“The real problem is that we are operating under a foreign currency,” Vasilis Serafeimakis, a senior executive at Avinoil, one of Greece’s largest oil and gas distribution companies, said of the euro. In the last year, he has been banging the bring-back-the-drachma drum.

“If we had our own currency, we could at least print money,” Mr. Serafeimakis said, referring to the ability to revalue the drachma. “And what is the worst thing that happens if we do this? I don’t get a Christmas gift from one of my bankers.”

His voice is still a lonely one.

According to a recent poll in the Greek newspaper Kathimerini, 66 percent of Greeks believe that returning to the drachma would be bad. But proponents of a euro exit say that beneath the surface, more Greeks are beginning to question the euro.

“The view that Greece should exit the euro is more widespread than you would think,” said Costas Lapavitsas, a Greek economist at the University of London who has long pressed for a return to the drachma. “It is just that the opposing view is so dominant.”

Until now, many Greeks have been wedded to a European identity forged by a national embrace of the euro and the wealth that, for a time, came along with it. Talk of returning to the drachma had mainly been held up as an apocalyptic vision rather than a viable policy option.

But for a growing number of Greeks, the collapse of their economy is apocalypse enough.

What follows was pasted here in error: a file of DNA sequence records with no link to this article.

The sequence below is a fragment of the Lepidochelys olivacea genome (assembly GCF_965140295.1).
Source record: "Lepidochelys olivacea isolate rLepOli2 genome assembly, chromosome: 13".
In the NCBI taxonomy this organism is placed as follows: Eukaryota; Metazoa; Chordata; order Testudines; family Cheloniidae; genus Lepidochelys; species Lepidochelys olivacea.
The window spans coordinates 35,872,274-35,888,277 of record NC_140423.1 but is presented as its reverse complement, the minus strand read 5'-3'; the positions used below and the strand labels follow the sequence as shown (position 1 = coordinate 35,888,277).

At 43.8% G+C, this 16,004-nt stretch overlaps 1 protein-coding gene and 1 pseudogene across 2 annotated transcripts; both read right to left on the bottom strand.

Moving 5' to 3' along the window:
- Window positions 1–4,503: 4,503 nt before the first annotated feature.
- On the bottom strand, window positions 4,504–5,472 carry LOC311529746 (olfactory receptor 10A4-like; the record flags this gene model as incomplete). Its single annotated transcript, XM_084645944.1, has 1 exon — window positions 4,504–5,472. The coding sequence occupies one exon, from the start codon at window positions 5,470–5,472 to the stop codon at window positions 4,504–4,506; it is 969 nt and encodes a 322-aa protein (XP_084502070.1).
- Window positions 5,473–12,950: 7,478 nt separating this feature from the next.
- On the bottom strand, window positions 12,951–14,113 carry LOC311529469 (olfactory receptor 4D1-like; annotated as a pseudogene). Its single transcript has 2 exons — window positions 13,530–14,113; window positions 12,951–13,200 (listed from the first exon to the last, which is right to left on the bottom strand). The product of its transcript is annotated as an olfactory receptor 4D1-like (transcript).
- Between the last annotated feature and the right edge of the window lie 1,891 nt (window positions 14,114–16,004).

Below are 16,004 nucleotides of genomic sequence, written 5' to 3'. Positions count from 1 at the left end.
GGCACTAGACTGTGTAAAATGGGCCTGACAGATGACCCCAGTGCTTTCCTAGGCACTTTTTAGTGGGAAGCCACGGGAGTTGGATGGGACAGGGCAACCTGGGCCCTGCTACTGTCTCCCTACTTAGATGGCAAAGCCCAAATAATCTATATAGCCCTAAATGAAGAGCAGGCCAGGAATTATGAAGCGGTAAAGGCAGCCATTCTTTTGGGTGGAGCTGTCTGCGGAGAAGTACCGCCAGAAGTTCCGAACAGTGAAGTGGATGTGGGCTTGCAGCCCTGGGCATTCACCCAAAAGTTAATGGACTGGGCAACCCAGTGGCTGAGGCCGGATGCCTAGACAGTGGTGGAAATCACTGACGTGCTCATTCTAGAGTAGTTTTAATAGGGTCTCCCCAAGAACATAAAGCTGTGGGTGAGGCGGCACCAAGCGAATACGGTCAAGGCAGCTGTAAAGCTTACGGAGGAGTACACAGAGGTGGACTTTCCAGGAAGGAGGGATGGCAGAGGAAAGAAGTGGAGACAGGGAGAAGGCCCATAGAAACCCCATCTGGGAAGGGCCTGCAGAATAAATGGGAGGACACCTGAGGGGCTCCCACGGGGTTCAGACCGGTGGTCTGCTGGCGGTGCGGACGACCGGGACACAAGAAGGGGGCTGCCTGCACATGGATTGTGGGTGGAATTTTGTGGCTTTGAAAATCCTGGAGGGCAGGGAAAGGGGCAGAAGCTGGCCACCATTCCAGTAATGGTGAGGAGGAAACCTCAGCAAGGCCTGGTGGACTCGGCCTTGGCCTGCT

Prime Minister George A. Papandreou threw down the gauntlet to the Greek people Monday when he surprised the world by announcing a referendum on the latest bailout plan. But it was his finance minister, Evangelos Venizelos, who that same day put a finer point on the question.

“Are we for Europe, the euro zone and the euro?” he asked. Or, he continued, does Greece return to the drachma?

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Occupy the Mortgage Lenders

By Simon Johnson | Nation Of Change
October 23 2011

“Any settlement should also include the banks’ explicit agreement that they will support modifying America’s bankruptcy law to enable inclusion of mortgages in the usual court-run processes.”

OP-ED | Participants in the Occupy Wall Street movement are right to argue that the big banks have never properly been investigated for the mortgage origination, aggregation, and securitization behavior that was central to the financial crisis – and to the loss of more than eight million jobs. But, thanks to the efforts of New York’s attorney general, Eric Schneiderman, and others, serious discussion has started in the United States about an out-of court mortgage settlement between state attorney generals and prominent financial-sector firms.

Talks among state officials, the Obama administration, and the banks are currently focused on reported abuses in servicing mortgages, foreclosing on homes, and evicting their residents. But leading banks are also accused of illegal behavior – inducing people to borrow, for example, by deceiving them about the interest rate that would actually be paid, while misrepresenting the resulting mortgage-backed securities to investors.

If these charges are true, the bank executives involved may fear that civil lawsuits would uncover evidence that could be used in criminal prosecutions. In that case, their interest would naturally lie in seeking – as they now are – to keep that evidence from ever seeing the inside of a courtroom.